Tag Archives: Teaching

Planned And Published In Advance Every once in a while the question, “What makes a good sensei?” comes up for discussion. There are, of course, many valid answers for this question. This post is going to take a different approach to the standard responses. This month will kick off a series looking at what makes a good training session. Since the sensei runs the session, a good training session requires a good sensei. The inference being that if you do these things then you will improve as a sensei. This…

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People often talk about modernising aikido, but when they do this they tend to refer to adding techniques and removing others. Very few people ever talk about the techniques used to teach aikido. The closest aikidoka come to that is discussing free-style sparring. Some are against it, others just go ahead and do it. This blog post will introduce a new way to teach your students the irimi entry. The Problem At some point in their training every aikidoka will have been told to “go forward”. For a sensei to…

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The new student, after a few training sessions, goes over to the instructor and says, “You are so good, how long have you been training?”, or something similar. Another example is, “How long does it take to get a black belt?” These are common questions that crop up almost every time a new student joins a dojo. They’re important questions, but they’re not the real questions. What the student wants to know is how much work they have to do to achieve the same level. So What Is The Answer?…

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There has been a large amount of conversation on social media over the last number of years about the ineffectiveness of aikido as a martial art. This has been caused by numerous factors ranging from aikidoka themselves, to the nature of the demonstrations, to the near meteoric rise of mixed martial arts competitions. Aikido hasn’t been the only art to suffer under this. Many traditional martial arts are experiencing the same thing. Perhaps the most famous example of this is the loss of numerous kung fu masters in China to…

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Another question that has come up on social media recently was, ‘What would you like aikido training in the future to look like?’ Again, this was an interesting and thought provoking question that prompted many responses. I’ve expanded on my thoughts on this topic here. Unsurprisingly, there’s a few factors to take into consideration on this subject. Self-defence The first and most obvious is the self-defence aspect. 99% of people (and that’s being generous) have no real concept of what self-defence actually is. This includes the vast majority of self-defence…

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What it comes to ukemi, I believe that aikido has a serious problem that the vast majority of people aren’t even aware of. It’s a pretty simple one and to find out what it is let’s consider the standard aikido class. As we consider this, reflect on the moment where we teach the ukemi. The Standard Class It begins with the students lining up and everyone bows.  There’s a warm-up which will include some stretching, rolling and footwork movements. After the warm up the class will progress onto techniques in which:…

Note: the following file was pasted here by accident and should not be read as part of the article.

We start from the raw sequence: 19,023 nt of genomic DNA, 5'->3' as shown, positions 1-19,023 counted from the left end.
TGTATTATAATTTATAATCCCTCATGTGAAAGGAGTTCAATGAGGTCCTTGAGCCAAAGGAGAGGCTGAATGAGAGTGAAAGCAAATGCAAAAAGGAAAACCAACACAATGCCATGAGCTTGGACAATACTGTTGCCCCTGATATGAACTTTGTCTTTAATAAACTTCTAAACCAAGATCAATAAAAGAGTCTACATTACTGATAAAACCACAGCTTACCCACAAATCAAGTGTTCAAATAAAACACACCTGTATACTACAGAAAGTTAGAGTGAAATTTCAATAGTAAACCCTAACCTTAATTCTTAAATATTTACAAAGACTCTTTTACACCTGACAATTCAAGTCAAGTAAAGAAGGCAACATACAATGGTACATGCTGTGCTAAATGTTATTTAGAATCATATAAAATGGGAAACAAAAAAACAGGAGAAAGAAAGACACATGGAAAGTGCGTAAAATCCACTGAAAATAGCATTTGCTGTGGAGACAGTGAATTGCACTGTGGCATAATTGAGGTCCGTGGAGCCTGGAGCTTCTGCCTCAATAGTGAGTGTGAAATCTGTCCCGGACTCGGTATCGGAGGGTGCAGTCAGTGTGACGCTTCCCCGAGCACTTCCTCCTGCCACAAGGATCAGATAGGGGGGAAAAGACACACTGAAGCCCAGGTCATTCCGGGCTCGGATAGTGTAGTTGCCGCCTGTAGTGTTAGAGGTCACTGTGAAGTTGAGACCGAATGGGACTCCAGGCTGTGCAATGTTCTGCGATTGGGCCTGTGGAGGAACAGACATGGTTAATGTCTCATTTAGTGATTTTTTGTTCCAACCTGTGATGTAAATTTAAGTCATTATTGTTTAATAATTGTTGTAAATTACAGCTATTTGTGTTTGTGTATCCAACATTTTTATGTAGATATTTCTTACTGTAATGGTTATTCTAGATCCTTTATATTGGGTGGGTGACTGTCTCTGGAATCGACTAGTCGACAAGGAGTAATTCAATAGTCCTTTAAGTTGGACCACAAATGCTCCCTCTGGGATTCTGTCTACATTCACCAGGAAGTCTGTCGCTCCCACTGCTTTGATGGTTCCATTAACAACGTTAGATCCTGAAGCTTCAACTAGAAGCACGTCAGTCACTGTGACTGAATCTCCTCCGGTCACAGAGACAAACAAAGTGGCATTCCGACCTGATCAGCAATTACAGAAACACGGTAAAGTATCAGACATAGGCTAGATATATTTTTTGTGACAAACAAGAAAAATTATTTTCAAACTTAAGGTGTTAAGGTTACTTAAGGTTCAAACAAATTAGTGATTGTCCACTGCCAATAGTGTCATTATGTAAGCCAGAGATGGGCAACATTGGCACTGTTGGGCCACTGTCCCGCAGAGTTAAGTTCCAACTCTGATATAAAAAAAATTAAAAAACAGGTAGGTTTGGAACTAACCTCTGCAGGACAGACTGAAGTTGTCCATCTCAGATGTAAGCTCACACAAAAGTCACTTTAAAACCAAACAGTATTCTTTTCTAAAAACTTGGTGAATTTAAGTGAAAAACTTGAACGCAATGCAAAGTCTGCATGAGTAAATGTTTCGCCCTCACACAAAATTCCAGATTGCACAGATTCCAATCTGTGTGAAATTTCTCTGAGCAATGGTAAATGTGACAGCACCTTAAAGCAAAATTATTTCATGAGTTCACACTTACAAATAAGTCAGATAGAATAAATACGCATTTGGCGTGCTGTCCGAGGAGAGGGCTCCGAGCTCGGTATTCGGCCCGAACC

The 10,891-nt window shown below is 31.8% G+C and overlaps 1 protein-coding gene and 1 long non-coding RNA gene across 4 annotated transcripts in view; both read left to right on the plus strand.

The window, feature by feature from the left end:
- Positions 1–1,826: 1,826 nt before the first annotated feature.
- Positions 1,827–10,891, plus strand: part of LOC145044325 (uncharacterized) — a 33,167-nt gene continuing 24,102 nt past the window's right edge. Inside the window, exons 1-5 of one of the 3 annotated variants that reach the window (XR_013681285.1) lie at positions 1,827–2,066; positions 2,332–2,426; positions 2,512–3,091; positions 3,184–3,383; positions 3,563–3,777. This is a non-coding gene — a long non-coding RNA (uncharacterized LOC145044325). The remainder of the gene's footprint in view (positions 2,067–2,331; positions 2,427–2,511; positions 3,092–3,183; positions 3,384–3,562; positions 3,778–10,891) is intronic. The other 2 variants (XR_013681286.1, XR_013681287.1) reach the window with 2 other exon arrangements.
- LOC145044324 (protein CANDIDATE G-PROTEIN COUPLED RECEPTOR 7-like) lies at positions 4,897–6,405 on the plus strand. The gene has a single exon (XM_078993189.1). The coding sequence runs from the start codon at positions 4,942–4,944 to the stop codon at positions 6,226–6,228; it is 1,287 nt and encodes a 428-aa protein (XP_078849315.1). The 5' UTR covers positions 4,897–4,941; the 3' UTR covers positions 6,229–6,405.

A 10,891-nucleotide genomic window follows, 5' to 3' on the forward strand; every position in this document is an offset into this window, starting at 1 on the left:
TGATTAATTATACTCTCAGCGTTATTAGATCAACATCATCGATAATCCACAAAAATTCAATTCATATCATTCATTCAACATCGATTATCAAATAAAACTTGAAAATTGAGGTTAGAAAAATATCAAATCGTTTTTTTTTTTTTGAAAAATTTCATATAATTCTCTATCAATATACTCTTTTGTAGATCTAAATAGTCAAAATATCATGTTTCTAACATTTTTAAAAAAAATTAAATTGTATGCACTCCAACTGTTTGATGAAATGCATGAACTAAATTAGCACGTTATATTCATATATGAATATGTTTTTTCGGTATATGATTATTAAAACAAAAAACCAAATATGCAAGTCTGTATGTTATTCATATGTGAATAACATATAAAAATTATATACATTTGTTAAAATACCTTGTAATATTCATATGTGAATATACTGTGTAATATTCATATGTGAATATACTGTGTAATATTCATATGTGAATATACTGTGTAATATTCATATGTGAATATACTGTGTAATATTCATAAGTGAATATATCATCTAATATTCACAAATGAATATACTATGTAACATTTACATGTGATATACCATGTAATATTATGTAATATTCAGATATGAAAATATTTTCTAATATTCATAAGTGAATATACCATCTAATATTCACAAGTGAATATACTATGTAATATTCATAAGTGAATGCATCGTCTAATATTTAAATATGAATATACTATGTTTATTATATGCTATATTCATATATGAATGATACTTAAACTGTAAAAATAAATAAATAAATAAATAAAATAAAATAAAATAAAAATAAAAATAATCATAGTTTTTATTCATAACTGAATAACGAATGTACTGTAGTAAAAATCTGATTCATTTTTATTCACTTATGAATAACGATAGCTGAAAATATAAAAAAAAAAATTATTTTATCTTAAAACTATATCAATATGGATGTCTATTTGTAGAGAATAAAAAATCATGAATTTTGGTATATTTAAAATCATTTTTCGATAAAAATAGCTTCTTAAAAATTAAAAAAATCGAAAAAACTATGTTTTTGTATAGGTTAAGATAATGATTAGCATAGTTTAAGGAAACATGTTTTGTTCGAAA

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Let’s take a moment to consider the job of a swimming coach. Swimming coaches have a problem that seems a difficult one to solve and that provides them with numerous issues when coaching their athletes. I’ve taken to referring to this problem in capitals. ‘The Swimming Coach Problem’. What is it? Since I’ve gone to the trouble of formally naming it what exactly is it? A swimming coach will almost always find themselves in a situation where they have a group of diverse athletes, all training towards the same goal,…

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The last post was on the concept of grade inflation in aikido and that it has led to overly high standards in non-japanese dojos. The big question though is whether or not there is a way to actually solve or at least alleviate the issue. I think there is and all it would require is a revamped grading system. There are a few ways that this could be done. Just get rid of it The first thing that we could do is abandon the grading system altogether. Return to a time when…

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I have previously alluded to a consequence of having high standards in our gradings. Standards that are higher than what they should actually be. That consequence is grade inflation. I’m not referring to people obtaining a higher grade than the one they should have, I’m actually referring to the opposite. Many people have a grade much lower than they should have. The unfortunate thing for these people is that the keys to unlock the door to the one they should be are always held by someone else. You need a higher grade…

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Let’s consider for a moment what the standard aikido teaching looks like. It’s a fairly uniform thing and I’ve genuinely never seen anything different to this. For the record I’ve trained in at least 8 different countries, over a period exceeding 20 years. I find myself wondering if there is a better way to teach. Every aikido student learns in the same way. The instructor calls a halt to training, everybody lines up in seiza. In really big classes they may gather around in a circle. The instructor then demonstrates…

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